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5 Things To Do When Your LinkedIn Messages Are Being Ignored

Written by: Jeanette McConnell, Ph.D.

I had no idea how to get a job.

I could do experiments, write papers, and give presentations, but how to get hired was a mystery to me.

I was open to any suggestions.

A few people told me to network.

Honestly, I didn’t really know what networking was, or how to do it.

But, I made a LinkedIn profile and sent out a few messages to people who worked at the companies I was interested in.

This was it — one of these people was surely going to read my message, and then offer me a job.

But, no one responded.

I felt slighted.

Why didn’t these people respond to me?

It was discouraging, and made me start to rethink getting a job in industry.

Maybe I was only qualified to do a postdoc?

But, just thinking about staying in academia and staying at the bench made me depressed.

I wanted to do something else.

So, I readjusted my focus.

I did research and learned about the strategies that PhDs use to get hired.

I created a job search plan that involved reaching out to new people every day, and following up with them regularly.

It wasn’t easy, and many of my messages went ignored.

But, it was this extensive plan that earned me my first industry position.

Why Following Up Is The Most Important Part Of Networking

Networking, with the the goal of obtaining a referral, is the fastest way to get hired.

This is because industry employers value internal referrals.

According to the Society of Human Resource Management, employee referrals account for 72% of all interviews.

And, Undercover Recruiter reported that 1 out of every 5 candidates with a job referral gets hired.

Companies prefer to hire candidates with referrals.

Companies place a lot of value on referrals because ultimately, job candidates who come from referrals make better employees.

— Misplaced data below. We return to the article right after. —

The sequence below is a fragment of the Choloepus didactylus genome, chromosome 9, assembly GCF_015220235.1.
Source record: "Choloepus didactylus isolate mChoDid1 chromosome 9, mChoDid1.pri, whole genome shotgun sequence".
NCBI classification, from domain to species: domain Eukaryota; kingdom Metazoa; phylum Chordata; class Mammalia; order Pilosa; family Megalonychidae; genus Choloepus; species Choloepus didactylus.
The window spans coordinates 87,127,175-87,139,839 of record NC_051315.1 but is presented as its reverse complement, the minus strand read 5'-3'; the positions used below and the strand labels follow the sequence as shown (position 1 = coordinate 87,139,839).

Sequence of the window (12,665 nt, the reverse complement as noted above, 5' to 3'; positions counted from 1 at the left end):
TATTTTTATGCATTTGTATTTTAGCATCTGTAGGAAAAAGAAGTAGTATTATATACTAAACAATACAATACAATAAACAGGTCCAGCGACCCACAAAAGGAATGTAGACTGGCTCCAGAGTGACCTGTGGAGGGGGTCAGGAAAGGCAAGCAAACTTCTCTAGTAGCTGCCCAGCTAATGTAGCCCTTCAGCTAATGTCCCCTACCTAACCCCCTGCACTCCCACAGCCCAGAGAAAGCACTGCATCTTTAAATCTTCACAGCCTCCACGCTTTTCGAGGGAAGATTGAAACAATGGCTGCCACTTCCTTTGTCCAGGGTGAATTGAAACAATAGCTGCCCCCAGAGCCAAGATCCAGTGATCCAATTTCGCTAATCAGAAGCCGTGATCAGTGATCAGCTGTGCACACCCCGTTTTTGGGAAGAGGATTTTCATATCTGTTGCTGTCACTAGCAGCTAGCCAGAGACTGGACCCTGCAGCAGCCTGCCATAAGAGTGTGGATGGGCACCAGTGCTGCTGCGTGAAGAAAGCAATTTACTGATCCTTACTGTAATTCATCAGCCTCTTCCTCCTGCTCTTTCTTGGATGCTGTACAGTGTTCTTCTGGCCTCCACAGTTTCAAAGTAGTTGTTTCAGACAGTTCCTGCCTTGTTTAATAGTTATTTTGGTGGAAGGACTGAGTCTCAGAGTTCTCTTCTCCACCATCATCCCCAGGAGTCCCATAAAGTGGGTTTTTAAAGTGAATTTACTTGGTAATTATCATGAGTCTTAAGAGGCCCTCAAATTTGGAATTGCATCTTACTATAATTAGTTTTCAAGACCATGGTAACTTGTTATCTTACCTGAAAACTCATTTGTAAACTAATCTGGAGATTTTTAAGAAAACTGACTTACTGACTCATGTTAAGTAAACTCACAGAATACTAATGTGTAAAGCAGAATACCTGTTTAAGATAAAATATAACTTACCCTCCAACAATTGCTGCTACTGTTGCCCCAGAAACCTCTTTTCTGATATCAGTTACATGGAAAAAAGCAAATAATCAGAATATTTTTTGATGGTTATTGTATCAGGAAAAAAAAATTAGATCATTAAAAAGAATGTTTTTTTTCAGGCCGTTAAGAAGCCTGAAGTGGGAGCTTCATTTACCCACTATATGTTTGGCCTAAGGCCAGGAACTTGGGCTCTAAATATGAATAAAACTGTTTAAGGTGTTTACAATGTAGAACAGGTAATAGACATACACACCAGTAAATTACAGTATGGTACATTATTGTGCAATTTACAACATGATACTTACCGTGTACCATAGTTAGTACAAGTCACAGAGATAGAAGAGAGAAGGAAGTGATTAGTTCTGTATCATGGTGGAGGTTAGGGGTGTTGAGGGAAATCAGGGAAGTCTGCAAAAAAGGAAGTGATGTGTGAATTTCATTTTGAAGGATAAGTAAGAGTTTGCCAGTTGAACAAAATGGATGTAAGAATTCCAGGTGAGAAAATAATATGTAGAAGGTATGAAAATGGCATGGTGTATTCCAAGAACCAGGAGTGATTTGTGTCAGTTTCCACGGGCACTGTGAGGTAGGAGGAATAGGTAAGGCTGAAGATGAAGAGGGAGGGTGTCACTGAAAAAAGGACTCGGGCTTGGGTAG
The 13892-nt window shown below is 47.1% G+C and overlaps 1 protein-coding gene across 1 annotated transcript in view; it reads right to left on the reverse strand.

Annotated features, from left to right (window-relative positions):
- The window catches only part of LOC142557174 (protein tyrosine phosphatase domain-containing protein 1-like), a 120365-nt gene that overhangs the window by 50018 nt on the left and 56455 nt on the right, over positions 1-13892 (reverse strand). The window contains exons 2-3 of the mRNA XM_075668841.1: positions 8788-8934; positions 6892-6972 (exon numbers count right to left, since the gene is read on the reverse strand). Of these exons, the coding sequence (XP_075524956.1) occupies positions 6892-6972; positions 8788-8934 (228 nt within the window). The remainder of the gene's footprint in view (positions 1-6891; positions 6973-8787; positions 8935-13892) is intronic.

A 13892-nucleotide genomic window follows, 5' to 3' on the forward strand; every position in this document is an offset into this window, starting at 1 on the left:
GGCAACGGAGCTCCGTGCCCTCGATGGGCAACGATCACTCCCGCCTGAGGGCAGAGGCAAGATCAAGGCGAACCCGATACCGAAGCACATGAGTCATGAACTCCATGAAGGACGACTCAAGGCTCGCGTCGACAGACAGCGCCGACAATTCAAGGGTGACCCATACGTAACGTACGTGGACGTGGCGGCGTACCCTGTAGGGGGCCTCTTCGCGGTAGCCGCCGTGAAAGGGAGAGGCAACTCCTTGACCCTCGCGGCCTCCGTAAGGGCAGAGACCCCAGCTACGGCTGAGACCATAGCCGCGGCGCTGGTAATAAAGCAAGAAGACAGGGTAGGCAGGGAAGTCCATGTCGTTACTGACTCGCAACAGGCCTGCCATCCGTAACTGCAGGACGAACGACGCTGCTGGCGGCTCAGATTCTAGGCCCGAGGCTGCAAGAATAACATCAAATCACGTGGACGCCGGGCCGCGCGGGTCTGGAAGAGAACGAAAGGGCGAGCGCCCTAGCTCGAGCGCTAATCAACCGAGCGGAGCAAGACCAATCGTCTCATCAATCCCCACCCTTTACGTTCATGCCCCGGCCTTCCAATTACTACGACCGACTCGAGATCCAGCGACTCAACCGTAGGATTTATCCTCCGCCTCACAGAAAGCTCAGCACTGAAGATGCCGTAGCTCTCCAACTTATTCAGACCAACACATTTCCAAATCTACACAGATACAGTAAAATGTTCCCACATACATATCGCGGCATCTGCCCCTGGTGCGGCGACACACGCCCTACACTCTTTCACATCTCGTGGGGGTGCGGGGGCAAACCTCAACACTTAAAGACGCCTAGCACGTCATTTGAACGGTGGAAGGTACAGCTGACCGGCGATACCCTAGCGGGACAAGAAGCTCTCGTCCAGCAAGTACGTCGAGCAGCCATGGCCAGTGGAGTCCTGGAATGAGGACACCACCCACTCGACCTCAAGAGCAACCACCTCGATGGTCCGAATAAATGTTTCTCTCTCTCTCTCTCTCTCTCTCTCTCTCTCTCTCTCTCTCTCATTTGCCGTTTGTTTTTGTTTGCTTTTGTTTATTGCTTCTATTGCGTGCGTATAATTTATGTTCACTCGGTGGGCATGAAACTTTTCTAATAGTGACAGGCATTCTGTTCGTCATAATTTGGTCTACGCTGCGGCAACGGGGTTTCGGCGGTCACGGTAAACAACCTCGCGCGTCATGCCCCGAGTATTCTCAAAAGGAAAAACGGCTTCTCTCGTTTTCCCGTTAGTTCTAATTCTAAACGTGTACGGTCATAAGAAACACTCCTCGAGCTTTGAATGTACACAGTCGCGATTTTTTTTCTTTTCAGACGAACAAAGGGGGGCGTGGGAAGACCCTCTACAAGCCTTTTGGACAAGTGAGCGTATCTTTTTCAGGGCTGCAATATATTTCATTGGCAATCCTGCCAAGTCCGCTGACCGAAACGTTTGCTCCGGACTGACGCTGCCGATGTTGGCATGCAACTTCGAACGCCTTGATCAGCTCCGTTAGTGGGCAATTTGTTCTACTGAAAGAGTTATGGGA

Referrals result in a higher employee retention rate — 46% versus 33% for candidates who were hired through a career site, as reported by Undercover Recruiter.

This indicates that with a referral, not only do your chances of getting hired increase, you are also more likely find a job that you are highly satisfied with.

It’s a win-win.

Achievers also reported that hiring candidates with job referrals reduces the cost of hiring someone by more than $3,000 per hire.

That is a major incentive for companies to want to hire job candidates who have referrals.

And, the only way to get a referral is to network.

5 Strategies To Follow When Your LinkedIn Messages Are Being Ignored

Successful networking requires hard work.

Networking requires research, planning, and follow-up.

But even then, many of your networking messages will be ignored.

This is just a part of how online networking functions, but there are things you can do to improve your online networking success.

Here are 5 strategies to follow when your networking messages are being ignored…

1. Don’t get discouraged.

Do not take someone ignoring your message personally.

This is especially true if you are reaching out to a cold contact (i.e. someone you don’t already know).

Even if you have written a wonderful message full of value, they still might not respond.

And, that’s okay.

If your message was short and added value to the new contact, then you didn’t do anything wrong.

People are just busy.

You are someone new who they don’t know and don’t really have a reason to respond to.

But, this doesn’t mean you should give up.

It takes more than one message to build up a connection with someone new.

2. Follow up again, and again, and again.

Writing one message is not enough.

Writing two messages is not enough.

Writing three messages is not enough.

Do you see the pattern here?

The success of networking lies in your ability to follow up with new connections consistently, regardless of whether they respond to you or not.

You should have a plan to follow up with the industry professionals you want to build relationships with every week or every other week.

But, each of the messages you send needs to add value in some way.